Like the recent acquisition of Sebago by Wolverine World Wide and that of Converse by Nike, the deal concluded a few days ago around the American Bass brand of footwear is indicative of a trend toward the establishment of bigger and powerful multi-brand conglomerates in the footwear industry.

Phillips-Van-Heusen, the world’s largest dress shirt company, which bought the prestigious Calvin Klein label for more than $400 million last February, has decided to close all the remaining wholesale operations of its G.H. Bass subsidiary in Maine and to license this shoe brand to Brown Shoe Co., an expert in the footwear field with vast product development and sourcing capabilities and with well-oiled administration, marketing and distribution processes.

Between 8 and 10 million pairs of shoes are sold annually under the Bass brand, mostly in the USA. PVH acquired G.H. Bass from Cheesborough Pond in 1987, but it has been unable to generate anything but marginal profits from this operation, which had revenues of about $350 million last year, in spite of various reorganization measures. The group has been trying lately to develop its business in Europe, where its strongest presence for the moment is in the UK through an agent and in Greece through a distributor, Sider, which has about 13 stores of its own. PVH will continue to run Bass’ more profitable retail operations, currently consisting of about 225 stores in the USA and Puerto Rico that sell shoes as well as apparel and accessories.

Brown Shoe had a turnover of $1.84 billion in 2002 and the Bass license will easily pull the company over the $2 billion annual sales threshold. Brown Shoe, which will host the Bass brand in its own stand at next month’s WSA show in Las Vegas, plans to invest more money than PVH did on marketing around the Bass brand. Well known in the USA and other markets for its easy American style of penny loafers, outdoor shoes and boots, including its classical Weejun’s model, Bass will give Brown Shoe an entry into the casual/outdoor category, nicely complementing its Naturalizer and LifeStride brands and those of its children’s division. Brown Shoe is also a major retailer in North America with over 900 Famous Footwear stores and 400 Naturalizer stores.

Diane M. Sullivan, current vice chairman of PVH’s Footwear Group based in New York City, will join Brown Shoe with the new title of president, overseeing all its wholesale and retail operations as well as global marketing. A former executive of Rockport, where she acted as vice president of product and marketing, she then worked from 1995 to 2001 for Stride Rite Corp., where she was president and chief operating officer.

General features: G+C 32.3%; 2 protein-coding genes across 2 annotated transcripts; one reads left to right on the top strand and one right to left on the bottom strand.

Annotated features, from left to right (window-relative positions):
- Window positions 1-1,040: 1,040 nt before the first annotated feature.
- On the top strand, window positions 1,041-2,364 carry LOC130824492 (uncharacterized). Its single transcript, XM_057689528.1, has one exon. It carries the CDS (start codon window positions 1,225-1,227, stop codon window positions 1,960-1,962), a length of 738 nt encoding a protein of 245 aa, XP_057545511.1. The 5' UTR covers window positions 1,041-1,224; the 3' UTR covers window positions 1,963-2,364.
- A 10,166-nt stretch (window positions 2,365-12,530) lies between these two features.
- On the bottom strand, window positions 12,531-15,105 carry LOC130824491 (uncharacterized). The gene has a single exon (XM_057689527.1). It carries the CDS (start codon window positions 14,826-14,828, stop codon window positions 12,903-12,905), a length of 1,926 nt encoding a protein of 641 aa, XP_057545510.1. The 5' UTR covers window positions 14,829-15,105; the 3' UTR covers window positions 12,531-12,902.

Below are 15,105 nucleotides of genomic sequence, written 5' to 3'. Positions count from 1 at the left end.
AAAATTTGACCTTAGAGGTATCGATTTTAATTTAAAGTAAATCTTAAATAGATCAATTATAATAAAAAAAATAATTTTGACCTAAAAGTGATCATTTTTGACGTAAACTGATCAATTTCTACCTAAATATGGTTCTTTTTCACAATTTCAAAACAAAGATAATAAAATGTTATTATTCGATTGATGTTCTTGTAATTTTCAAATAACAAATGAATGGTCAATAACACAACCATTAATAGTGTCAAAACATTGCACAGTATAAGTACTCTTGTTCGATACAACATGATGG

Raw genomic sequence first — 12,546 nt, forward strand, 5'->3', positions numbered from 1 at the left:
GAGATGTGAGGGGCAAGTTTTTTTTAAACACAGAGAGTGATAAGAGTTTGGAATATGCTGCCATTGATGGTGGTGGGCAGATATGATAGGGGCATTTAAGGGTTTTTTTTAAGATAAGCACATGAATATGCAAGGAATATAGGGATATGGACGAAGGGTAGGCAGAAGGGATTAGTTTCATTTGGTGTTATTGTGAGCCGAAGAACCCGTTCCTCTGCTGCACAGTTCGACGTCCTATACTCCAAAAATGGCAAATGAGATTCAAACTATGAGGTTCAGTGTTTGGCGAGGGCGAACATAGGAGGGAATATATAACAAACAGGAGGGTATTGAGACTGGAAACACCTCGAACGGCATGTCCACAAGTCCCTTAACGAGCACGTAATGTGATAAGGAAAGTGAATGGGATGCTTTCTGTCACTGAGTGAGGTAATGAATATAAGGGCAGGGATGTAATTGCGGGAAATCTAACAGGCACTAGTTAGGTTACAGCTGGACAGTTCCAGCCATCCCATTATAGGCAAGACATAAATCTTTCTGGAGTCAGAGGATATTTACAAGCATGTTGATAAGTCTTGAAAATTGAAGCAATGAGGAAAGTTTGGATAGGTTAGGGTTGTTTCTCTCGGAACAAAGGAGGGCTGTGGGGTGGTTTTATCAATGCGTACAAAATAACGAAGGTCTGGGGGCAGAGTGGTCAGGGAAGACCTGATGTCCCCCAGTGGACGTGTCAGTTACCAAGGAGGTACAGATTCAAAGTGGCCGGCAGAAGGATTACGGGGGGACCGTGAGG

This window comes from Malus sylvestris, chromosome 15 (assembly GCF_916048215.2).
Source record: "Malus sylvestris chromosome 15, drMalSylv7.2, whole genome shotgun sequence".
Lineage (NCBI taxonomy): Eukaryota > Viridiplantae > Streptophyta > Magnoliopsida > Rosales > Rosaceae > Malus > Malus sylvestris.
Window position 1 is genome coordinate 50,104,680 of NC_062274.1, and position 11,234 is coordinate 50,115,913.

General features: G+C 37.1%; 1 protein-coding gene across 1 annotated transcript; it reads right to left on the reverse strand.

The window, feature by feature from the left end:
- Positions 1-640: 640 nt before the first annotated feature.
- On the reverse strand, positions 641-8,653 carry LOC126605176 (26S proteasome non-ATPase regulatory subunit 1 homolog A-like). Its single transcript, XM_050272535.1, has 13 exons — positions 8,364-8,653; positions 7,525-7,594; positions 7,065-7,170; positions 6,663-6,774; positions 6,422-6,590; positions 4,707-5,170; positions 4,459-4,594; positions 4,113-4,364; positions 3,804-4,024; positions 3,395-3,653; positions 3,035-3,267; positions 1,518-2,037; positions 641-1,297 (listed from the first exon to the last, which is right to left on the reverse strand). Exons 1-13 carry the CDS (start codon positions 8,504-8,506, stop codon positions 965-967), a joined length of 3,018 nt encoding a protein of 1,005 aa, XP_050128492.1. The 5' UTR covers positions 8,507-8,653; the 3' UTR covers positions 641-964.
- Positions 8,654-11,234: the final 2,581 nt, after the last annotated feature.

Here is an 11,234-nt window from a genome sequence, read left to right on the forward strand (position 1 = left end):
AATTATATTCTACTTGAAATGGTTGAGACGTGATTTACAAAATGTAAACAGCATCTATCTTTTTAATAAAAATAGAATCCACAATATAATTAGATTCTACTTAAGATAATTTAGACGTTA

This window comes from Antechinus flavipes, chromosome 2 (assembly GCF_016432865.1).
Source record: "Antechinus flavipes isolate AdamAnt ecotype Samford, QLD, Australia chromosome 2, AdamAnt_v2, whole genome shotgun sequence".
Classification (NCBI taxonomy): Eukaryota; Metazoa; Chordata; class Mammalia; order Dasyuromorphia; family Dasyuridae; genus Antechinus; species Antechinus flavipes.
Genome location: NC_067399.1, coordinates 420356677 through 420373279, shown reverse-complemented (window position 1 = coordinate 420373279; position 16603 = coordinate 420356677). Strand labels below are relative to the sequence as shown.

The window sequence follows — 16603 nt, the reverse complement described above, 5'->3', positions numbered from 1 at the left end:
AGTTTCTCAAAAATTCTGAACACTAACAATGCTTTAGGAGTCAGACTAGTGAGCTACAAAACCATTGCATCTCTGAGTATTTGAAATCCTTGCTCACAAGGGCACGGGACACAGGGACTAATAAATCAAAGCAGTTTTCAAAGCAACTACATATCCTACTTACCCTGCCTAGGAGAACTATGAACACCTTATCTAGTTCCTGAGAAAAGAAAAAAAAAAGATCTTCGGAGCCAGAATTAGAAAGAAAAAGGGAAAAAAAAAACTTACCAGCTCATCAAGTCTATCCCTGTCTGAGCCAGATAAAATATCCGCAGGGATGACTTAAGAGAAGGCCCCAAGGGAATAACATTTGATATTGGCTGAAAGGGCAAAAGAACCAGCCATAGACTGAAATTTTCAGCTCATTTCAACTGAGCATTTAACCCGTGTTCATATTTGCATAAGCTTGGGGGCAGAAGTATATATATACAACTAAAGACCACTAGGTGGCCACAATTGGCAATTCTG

The closing of G.H. Bass’ headquarters in Maine, where the company was founded by George Henry Bass in 1876, will involve the layoff of almost 300 people, including 125 who work at its distribution center in Wilton. Under PVH’s ownership, Bass’ manufacturing plant in Wilton was closed in 1998, involving 350 job cuts, and the production was moved to Puerto Rico and the Dominican Republic, but the Bass operation remained only marginally profitable.

The 165 jobs at Bass’ headquarters in South Portland will be eliminated over the next 9 months. About 15-20 key people have been offered jobs at Brown Shoe, mostly at its headquarters in Saint Louis. Another 70-75 have been invited to move to PVH facilities in New York and New Jersey, mostly to continue to run Bass’ retailing operations.

In addition to its exit from the low-margin Bass wholesale business, PVH has announced the closure of 200 outlet stores. These moves will result in after-tax extraordinary charges of about $25-28 million for the group but they will generate about $27-30 million in positive cash flow and free up about $40 million in working capital.